Life can be pretty hectic for families. Kids in school, activities to participate in, no extended family nearby, building and maintaining friendships (we all need a village), work and illnesses and aging parents and let’s face it, the list goes on and on. Some families have one spouse who travels extensively. Others have financial stress or job instability or need to move to find work. Some families are military families facing deployments, or physician families who struggle with the often hidden demands that particular lifestyle entails.
In our family, one of our main challenges is that we have a very unpredictable schedule because my husband Matt is an anesthesiologist. He is a managing partner in a very busy private practice anesthesia group. Sounds pretty exciting (spoiler alert, exciting is subjective).
My elevator speech is that the position allows him to help steer the future of his group (our livelihood) in a profession he is truly passionate about, (and I’m so very proud of him). My reality is that on top of an average of 70 or so hours of clinical work per week, otherwise known as his day job, he is also one of three managing partners handling…everything, (and I’m so very proud of him).
Under the best of circumstances, life feels busy and hectic (join the club right)? Under the worst of circumstances, he’s gone for 85 or so hours in a week/weekend, sometimes up until 11 when he is home trying to catch up on emails and practice management, and we miss him. I miss him. But hey, how boring life would be if I showed up to a hibachi restaurant with my 2 and 4 year olds in tow and my hubby actually showed up (instead of me trying to manage them, the fire, the meal, his order, packing up his order and heading home because his “I’ll definitely be there by 5” turned into him running in the door to help with bath time at 7:30).
Making life even more complicated for Matt is that I have a primary “love language” of quality time. Meaning that I feel most loved when I receive focused, undivided attention. In Matt’s world, time is the least plentiful resource he has to give. Whether it’s an ER visit for our child’s first broken bone, an important pregnancy ultrasound, or even the day after I give birth, that “focused” and undivided attention is often not mine for the taking because he’s putting an epidural in for someone else who is giving birth or helping someone else’s child with multiple broken bones come through surgery safely.
Sometimes what he does is downright awe inspiring to me and I know he’s right where he needs to be at the right moment for someone else, to keep them or their child safe. Other times, (and it does not make me proud to admit it), I feel jealous of the people who need him and I wonder exactly what type of “emergency” or important life event I will need to face to get his complete, predictable and undivided attention. It certainly makes my love language of quality time a tricky one for him.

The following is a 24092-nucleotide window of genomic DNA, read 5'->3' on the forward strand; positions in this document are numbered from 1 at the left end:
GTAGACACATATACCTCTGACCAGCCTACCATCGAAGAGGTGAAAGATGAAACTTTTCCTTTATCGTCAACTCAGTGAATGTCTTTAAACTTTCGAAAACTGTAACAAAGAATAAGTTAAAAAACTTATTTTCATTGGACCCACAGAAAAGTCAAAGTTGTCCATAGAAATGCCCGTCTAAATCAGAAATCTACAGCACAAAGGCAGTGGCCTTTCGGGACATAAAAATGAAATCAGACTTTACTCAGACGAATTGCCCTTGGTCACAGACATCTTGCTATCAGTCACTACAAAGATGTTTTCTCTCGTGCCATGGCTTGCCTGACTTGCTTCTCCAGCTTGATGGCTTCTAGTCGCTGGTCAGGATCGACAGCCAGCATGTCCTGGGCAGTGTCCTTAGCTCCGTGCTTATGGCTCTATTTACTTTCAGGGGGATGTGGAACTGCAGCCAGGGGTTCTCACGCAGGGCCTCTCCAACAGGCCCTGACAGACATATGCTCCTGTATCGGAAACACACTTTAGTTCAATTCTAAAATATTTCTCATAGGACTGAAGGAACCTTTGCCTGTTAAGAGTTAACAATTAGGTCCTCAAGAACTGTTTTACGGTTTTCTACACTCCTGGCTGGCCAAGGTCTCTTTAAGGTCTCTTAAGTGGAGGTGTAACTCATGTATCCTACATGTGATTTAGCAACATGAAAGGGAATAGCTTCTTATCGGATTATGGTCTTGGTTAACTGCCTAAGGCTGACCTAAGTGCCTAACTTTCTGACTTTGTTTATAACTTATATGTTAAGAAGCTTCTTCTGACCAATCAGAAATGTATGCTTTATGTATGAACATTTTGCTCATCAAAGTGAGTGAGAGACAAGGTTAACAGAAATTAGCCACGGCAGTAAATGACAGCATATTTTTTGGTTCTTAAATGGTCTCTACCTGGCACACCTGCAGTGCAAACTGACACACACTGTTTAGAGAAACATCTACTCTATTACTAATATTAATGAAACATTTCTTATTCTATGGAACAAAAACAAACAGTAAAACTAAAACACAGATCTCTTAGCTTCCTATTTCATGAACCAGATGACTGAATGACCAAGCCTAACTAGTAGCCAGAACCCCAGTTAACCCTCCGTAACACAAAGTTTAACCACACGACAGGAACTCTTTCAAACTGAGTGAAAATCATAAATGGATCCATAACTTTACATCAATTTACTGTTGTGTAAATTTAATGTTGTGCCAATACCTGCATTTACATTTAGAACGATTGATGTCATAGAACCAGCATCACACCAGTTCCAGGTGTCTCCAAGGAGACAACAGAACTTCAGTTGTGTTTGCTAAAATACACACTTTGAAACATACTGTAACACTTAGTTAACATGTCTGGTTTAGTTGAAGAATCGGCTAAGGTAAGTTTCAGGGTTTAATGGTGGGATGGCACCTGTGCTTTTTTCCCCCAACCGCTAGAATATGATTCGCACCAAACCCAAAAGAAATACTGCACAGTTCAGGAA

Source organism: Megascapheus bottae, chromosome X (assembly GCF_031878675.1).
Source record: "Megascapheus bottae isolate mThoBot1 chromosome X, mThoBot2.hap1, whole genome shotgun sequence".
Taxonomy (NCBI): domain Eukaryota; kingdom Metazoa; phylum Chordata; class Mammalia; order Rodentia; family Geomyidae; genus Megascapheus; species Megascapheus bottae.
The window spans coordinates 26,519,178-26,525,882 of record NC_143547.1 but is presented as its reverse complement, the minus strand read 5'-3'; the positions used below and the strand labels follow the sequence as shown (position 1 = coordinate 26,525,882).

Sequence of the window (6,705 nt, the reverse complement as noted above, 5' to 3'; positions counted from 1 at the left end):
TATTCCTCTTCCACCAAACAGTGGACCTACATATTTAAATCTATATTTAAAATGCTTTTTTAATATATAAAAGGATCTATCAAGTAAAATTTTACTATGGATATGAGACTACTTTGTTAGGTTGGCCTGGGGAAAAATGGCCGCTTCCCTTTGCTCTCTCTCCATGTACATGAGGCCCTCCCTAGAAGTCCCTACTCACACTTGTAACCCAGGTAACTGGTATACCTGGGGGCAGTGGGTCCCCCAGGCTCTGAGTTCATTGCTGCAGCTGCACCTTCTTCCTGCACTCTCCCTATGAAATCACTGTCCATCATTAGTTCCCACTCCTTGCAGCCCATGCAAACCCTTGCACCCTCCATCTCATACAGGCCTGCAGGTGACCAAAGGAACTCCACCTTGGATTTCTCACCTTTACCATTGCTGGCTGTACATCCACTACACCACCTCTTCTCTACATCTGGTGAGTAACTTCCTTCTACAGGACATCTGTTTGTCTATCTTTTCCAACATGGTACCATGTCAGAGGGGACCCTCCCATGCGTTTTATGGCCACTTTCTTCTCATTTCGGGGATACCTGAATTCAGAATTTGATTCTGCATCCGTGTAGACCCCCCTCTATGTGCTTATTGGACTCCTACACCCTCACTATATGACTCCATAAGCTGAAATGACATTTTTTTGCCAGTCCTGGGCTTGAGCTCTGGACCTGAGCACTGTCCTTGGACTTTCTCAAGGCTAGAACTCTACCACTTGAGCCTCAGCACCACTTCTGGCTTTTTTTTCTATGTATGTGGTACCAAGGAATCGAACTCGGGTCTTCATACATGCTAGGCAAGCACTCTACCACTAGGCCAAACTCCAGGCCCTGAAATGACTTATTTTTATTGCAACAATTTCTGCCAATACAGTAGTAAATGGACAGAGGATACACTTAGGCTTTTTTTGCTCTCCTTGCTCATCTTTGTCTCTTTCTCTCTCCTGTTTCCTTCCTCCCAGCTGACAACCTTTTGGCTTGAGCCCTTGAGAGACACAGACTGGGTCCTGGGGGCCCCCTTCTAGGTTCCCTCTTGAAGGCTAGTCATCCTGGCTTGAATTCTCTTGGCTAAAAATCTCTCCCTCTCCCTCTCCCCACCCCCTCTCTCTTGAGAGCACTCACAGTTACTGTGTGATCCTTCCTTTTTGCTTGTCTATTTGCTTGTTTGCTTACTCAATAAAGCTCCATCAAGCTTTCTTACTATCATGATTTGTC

My secondary “language” is receiving gifts. This would seem like a silver lining if only he had the time to make a call during an average day to arrange for a small token to let me know his thoughts are with me even though he can’t be. But as the person who schedules his dentist appointments and plans his travel and shops for his clothing and returns calls and emails for him, I know he can’t typically use the phone during his working hours. For someone who has gifts as their love language, it can be a challenging state of affairs when I have to text “do you want me to get myself a mother’s day card” and only mean it half jokingly.
Recently though, he hit a home run. He woke up earlier than his usual 5 am. He left the house, and when I woke up he was walking in the door with bagels from a deli we heard gets them delivered each morning from Brooklyn. Now, as a native of NY state, I am admittedly a bagel (and pizza) snob. I recently asked my brother to ship me bagels from NJ because I can’t find bagels where I live that are worth my time and calories. My usual carb loving self goes into overdrive when I’m pregnant, so bagels have gone from “nice to have” status to “I’ll pay anything, just ship them.” So when my husband heard about this deli that has authentic NYC bagels, he knew I had to have them.
When he walked in the door, I was thrilled and touched. My emotional love tank (see The Five Love Languages) was officially refilled. He thought of me, he made his already early morning even earlier, and he brought me a small token to let me know that he loved me. For those who have not read The Five Love Languages (which I review in a different post here) I highly recommend it. While bagels are not technically on the list of love languages, I’m pretty sure they’re mine. Sometimes, in these hectic days, and for those in the midst of working long hours or raising young families or managing career demands, it truly is the little things than can keep us feeling whole isn’t it?